North Carolina Attorney General Josh Stein announced on Monday that the state reached a $40 million settlement with Juul which also requires the company to make significant business changes. The lawsuit against Juul was filed in 2019 and alleged that it designed, marketed, and sold e-cigarettes in a way that would attract youth and misrepresent the dangers of nicotine.
“North Carolina is now the first state in the nation to hold JUUL accountable for its instrumental role in sparking the epidemic of youth vaping and its resulting nicotine addiction,” Stein said. He claimed that the settlement is a large step in keeping the company’s e-cigarettes away from kids.
Under the settlement, which was outlined in the filing, Juul committed to not use marketing to appeal to consumers under 21, not use social media or influencer advertising, not sponsor sporting events or concerts, not compare health effects of its cigarettes versus traditional cigarettes in marketing, only complete online and retail sales to those who are age verified, and obtain U.S. Food and Drug Administration approval for any new flavors.
In the final consent judgment entered in the North Carolina state court lawsuit, the court approved the settlement and dictated that documents the company produced to the state would be made public, with certain information redacted. The judgment also discussed enforcement, and determined that the state could take action if there is a threat that requires immediate attention, but in general the parties should confer with each other in good faith if there is an alleged violation. The judgement also included a most-favored nation provision where the settlement could be reconsidered if settlements are made with other states.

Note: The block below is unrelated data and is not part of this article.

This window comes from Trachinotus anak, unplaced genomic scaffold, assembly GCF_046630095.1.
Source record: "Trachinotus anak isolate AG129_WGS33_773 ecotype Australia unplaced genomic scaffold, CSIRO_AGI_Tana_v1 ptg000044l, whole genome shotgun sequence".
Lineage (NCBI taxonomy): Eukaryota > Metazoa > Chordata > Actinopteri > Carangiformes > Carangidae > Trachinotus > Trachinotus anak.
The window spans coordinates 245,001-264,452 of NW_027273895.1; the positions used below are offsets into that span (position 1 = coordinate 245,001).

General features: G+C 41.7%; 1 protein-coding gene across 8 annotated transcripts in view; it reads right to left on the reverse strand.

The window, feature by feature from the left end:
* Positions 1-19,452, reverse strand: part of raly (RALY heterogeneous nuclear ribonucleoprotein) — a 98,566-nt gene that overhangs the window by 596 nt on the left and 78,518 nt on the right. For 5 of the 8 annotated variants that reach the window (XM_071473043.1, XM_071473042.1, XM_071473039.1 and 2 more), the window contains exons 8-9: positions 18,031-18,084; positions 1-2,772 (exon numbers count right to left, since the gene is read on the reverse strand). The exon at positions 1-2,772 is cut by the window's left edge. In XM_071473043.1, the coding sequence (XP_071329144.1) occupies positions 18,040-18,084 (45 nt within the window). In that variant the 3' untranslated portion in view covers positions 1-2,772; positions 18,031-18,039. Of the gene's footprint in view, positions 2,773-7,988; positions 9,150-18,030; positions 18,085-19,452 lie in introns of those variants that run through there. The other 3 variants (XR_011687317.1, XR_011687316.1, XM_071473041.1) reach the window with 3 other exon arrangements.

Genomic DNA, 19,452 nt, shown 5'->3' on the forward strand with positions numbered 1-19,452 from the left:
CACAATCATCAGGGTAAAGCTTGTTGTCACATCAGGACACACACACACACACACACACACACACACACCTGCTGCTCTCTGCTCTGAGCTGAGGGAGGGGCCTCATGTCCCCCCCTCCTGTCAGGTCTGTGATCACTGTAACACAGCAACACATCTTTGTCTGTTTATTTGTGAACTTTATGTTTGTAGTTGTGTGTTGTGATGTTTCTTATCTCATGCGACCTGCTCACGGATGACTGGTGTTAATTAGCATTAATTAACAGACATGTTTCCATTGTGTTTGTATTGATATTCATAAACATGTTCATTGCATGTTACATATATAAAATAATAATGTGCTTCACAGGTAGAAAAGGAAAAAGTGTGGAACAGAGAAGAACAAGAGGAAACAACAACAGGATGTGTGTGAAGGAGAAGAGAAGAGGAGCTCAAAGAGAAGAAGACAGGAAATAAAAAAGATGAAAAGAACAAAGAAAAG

Stein said that the efforts to address youth use of nicotine is not over, and that he plans to keep fighting to prevent youth addiction to nicotine. “For years, JUUL targeted young people, including teens, with its highly addictive e-cigarette. It lit the spark and fanned the flames of a vaping epidemic among our children – one that you can see in any high school in North Carolina,” Stein said.
The $40 million payment, which the parties agreed would be made to the state throughout the next six years, will be used to fund programs helping people in North Carolina to quit e-cigarette usage, prevent addiction, and complete research.